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Visit Sinjska alka - modern day representation of medieval knight tournaments

Visit Sinjska alka - modern day representation of medieval knight tournaments

A symbol of honour and freedom

Croatia is a small country, but rich in history and cultural heritage. 10 Croatian sites are inscribed on the UNESCO World Heritage List and 15 sites on the tentative list. I am sure you have already heard of or visited Dubrovnik, Plitvice Lakes National Park or the Diocletian Palace in Split (if you have not heard, you can check out our other articles, if you have heard, but have not visited them yet, you should start packing your bags :).

In this article I’m going to present something quite unique, the Sinjska Alka, an equestrian competition held in the town of Sinj, in which various horsemen riding at full gallop aim their lances at a hanging metal ring and are awarded points according to the part of the ring they were able to hit.

Sinj is located in the heart of the Dalmatian hinterland; an area known by the name “Cetinska krajina”. The town lies between 4 mountains (Svilaja, Dinara, Kamesnica and Visoka), which “create” a specific climate (the summers are hotter than average, and the winters are colder than average).
The town of Sinj grew around an ancient fortress and the Franciscan monastery. It was seized by the Ottomans in the 16th century, who maintained control until 1686, when it was taken into possession by the Venetians.

The remains of the old fortress and burning fire over the city of Sinj

The competition Sinjska Alka is being held every first Sunday in August since 1715, in commemoration of the Croatian victory over the Ottomans. Around 700 Croats, with the help of a smaller number of Venetians, successfully defended their town against 60.000 Ottoman soldiers. Looking at the number of soldiers on both sides, you can understand why the people of Sinj believe, that the victory was a miracle and that the Lady of Sinj drove the Ottomans away (apparently, a woman in white was seen walking on the walls of Sinj).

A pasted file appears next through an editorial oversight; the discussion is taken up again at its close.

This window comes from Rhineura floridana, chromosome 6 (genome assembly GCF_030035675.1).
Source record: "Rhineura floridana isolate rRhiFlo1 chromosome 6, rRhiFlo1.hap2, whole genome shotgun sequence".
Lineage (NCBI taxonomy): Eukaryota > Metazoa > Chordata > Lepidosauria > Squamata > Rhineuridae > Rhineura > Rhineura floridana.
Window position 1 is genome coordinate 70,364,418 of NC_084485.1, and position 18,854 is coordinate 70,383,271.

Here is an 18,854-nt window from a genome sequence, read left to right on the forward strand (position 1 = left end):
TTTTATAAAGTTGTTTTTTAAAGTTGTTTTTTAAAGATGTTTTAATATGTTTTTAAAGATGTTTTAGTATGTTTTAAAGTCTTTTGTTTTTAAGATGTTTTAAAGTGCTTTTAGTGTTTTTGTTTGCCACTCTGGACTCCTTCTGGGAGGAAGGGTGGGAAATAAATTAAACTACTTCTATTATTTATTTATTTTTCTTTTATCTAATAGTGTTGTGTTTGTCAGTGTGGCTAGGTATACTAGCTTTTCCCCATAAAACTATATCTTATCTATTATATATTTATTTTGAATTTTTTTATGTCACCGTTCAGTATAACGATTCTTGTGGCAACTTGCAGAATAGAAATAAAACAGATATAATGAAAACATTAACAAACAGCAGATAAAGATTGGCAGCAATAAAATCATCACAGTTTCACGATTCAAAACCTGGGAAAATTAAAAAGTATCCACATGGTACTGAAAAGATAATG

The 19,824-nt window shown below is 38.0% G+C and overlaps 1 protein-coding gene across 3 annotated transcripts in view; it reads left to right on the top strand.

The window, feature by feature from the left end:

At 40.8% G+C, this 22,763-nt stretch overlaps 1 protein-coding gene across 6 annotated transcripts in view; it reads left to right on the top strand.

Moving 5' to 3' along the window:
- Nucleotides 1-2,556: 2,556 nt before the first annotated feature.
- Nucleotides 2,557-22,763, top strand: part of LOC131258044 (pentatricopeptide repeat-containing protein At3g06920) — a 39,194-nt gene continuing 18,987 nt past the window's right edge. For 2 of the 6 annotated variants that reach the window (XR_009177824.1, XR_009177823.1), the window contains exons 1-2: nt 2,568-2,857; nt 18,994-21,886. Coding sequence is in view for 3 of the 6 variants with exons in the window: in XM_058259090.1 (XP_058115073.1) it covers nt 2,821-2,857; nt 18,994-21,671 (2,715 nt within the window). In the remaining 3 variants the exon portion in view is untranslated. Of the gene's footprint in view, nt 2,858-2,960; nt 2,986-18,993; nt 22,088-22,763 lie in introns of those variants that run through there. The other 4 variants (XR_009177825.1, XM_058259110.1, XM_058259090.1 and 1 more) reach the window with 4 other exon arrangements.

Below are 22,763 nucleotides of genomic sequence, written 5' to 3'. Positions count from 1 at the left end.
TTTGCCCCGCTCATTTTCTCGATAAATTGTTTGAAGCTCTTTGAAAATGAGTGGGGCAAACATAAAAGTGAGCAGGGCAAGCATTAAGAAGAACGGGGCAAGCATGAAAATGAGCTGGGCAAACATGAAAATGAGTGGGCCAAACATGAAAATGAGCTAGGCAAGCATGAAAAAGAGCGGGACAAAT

The name “alka” is derived from the details of the stirrup bottom from the saddle of a horse, seized from the Ottoman army commander Pasha Celic. It is made out of two concentric rings, connected with 3 bars. The central circle, the smallest one being 35 millimetres, is worth three points (punat). The upper field is worth two points, and the two lower fields one point each. The knight (the alkar) aims at the alka in full gallop with an iron-topped wooden lance. The winner is the one who collects the highest number of points in three races. In case more contestants have the same number of points, they race again until one of them collects more points than the other(s). This is called pripetavanje (tiebreaker).

A full-galloping Alkar in the "hunt for the Alka ring" during Sinjska alka

The Alka ceremony lasts for three days. The contest starts on Friday - this is called Bara, whereas the Saturday contest is called Coja. The rules for Bara, Coja and Alka are the same; the only difference is, that the contestants of Bara and Coja race in civilian clothing. In the Alkars’ procession there are: the Duke, the troop of Alkars, the troop of squires and an escort. The Duke does not participate in the competitions. The procession is led by the “harambasa” and the squires (a remark for the ladies, the squires are broad- shouldered and well-built). The Alkari troop (11-17 of them), who ride double-rowed, is led by the bearer with a henchman and the Tournament Duke (alkarski vojvoda), the commander of the procession. The “alajcaus”, who is the vice-duke, rides at the end of the procession. All the participants are dressed in rich national costumes and armed with old weapons. The horses are also richly decorated.

An Alkar has to be born in the Cetinska Krajina Region, be an honourable and honest man, with hawk eyed vision and with a strong right hand. A moustache was once mandatory, but this tradition has slowly died out. Being such an honour, practically every kid in the area wants to be an Alkar, so there is also a children’s version of the event. The costumes are the same, but the young alkars do not ride horses. The most successful alkar in history is Nikola Cerinic - he won the tournament 12 times.

The preserved Alka heritage in the Alka multimedia museum in Sinj

The tournament originated at the time when there were many similar knight tournaments throughout Europe. Today, it is the only one, which makes it really unique. UNESCO recognised it’s value; the Alka is a part of the UNESCO Intangible Cultural Heritage List since 2010. If you are in this area in August, spending your vacation in one of our lovely villas, do not miss the chance to see this spectacular even or  visit the the Sinjska alka museum!

Text: Sanja Varovic
Photos: VAD archive 

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